When a participant in a local dining club in Mason, Mo., reveals a personal secret over dinner, the gathering is suddenly transformed into a "safe space": members of the group share not only a weekly feast, but begin to confess dilemmas from their private lives. Elizabeth Berg's illuminating novel The Confession Club brings together a small group of women--ages 20 to their 70s--who maintain an oath of confidentiality as they voice their sins, burdens, inadequacies and shameful secrets, offering each other opinions and advice without judgment. Among the members are a preacher's wife, who is a kleptomaniac; a woman remorseful over the way she chronically lied to her parents during adolescence; and another who finds herself attracted to an exhibitionist.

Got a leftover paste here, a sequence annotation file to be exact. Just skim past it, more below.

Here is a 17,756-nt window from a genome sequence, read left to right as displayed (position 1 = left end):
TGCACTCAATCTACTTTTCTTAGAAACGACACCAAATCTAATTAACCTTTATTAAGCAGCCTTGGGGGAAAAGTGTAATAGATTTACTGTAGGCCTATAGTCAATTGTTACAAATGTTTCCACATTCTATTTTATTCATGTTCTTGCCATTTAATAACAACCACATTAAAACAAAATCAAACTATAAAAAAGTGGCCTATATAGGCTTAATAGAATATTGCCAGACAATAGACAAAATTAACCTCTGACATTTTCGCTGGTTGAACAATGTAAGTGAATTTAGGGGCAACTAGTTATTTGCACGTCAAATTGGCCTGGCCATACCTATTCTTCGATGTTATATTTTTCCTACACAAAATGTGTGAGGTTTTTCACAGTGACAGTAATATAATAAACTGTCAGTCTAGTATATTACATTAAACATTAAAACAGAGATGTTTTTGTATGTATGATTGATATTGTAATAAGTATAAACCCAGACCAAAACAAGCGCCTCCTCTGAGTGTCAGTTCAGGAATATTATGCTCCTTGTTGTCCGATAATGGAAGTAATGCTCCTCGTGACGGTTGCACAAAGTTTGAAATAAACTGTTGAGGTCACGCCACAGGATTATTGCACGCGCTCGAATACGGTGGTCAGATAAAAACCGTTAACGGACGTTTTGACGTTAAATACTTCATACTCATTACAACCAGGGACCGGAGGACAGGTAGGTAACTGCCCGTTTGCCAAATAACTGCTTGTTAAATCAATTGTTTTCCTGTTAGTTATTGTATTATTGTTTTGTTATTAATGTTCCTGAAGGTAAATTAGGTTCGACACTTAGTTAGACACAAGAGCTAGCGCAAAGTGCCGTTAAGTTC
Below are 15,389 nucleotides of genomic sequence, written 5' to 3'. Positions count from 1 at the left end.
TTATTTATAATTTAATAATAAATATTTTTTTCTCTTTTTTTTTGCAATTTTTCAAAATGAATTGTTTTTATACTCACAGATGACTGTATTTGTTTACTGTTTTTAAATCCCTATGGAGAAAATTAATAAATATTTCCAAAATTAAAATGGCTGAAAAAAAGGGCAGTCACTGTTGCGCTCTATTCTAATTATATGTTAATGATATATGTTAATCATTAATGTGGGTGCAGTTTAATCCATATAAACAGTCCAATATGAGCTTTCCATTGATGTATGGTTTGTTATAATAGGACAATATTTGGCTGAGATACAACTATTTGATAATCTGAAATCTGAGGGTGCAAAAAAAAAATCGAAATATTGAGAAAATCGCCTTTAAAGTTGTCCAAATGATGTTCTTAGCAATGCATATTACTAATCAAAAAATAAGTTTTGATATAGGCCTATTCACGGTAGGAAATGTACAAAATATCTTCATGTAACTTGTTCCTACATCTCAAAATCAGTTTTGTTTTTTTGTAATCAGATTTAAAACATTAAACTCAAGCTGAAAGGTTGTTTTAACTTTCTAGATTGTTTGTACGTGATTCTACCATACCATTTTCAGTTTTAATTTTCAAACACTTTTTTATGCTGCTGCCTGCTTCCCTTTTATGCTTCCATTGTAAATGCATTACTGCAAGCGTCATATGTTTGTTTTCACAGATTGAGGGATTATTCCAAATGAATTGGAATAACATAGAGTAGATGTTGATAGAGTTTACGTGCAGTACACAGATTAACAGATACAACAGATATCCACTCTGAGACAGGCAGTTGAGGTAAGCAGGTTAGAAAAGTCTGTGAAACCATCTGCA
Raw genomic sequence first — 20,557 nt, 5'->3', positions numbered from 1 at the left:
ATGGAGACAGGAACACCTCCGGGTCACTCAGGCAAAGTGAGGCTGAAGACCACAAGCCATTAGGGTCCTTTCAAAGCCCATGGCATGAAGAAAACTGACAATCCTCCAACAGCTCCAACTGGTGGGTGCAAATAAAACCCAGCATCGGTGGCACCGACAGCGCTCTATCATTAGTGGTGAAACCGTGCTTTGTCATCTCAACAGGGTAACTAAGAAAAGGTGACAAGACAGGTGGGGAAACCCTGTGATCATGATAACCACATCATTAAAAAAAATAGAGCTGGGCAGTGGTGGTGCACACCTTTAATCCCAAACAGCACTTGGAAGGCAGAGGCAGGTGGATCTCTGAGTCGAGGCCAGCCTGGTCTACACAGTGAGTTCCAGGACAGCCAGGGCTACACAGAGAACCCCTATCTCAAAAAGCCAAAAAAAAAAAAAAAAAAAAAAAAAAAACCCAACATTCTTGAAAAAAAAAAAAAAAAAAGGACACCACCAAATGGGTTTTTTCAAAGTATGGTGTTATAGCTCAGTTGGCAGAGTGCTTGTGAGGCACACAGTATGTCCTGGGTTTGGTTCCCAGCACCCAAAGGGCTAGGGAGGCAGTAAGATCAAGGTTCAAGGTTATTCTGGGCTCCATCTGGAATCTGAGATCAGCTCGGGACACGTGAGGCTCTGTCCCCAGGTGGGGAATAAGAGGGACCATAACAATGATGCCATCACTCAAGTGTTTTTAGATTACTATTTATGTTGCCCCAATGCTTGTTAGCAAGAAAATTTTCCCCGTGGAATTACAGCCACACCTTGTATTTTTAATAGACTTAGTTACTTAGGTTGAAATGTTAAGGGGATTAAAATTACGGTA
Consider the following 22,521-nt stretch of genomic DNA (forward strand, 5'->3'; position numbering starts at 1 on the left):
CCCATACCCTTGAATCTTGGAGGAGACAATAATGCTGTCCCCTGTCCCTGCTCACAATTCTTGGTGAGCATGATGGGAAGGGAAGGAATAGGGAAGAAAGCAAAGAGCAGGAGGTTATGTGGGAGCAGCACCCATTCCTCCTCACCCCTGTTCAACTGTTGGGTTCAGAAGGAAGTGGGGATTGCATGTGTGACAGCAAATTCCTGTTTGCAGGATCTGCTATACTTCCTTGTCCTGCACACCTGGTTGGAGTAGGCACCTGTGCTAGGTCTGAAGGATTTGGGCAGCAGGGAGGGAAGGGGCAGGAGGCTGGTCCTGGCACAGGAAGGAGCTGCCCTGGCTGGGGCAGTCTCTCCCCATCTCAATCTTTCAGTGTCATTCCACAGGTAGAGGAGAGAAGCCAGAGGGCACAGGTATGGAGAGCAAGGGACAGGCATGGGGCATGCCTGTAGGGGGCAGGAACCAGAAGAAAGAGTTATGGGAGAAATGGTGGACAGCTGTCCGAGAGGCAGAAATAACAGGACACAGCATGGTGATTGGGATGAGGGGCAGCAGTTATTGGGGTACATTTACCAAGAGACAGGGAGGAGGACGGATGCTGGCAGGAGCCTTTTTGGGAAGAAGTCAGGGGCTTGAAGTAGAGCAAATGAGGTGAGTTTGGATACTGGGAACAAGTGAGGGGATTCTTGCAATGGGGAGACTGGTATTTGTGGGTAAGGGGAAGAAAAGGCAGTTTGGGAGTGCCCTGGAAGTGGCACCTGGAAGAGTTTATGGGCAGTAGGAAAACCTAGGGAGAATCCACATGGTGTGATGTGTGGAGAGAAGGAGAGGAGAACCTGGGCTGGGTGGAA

New additions to the group include some beloved characters from Berg's prior novels, including Iris Winters, from Night of Miracles, a divorcée who runs a baking school out of her home. She falls for a handsome, bright, high-functioning--yet homeless--Vietnam veteran with PTSD. And Maddy Harris, introduced in The Story of Arthur Truluv, is a married mother who returns to town to regroup and reconcile feelings from the past that prohibit her from sharing her soul with her husband.
Readers don't need to be familiar with Berg's prior books in the Mason series to enjoy this one--a tenderhearted, at times philosophical, patchwork quilt of stories. Berg extols the benefits of these unlikely people forming a bond and a community of trust and friendship that changes their lives for the better. --Kathleen Gerard, blogger at Reading Between the Lines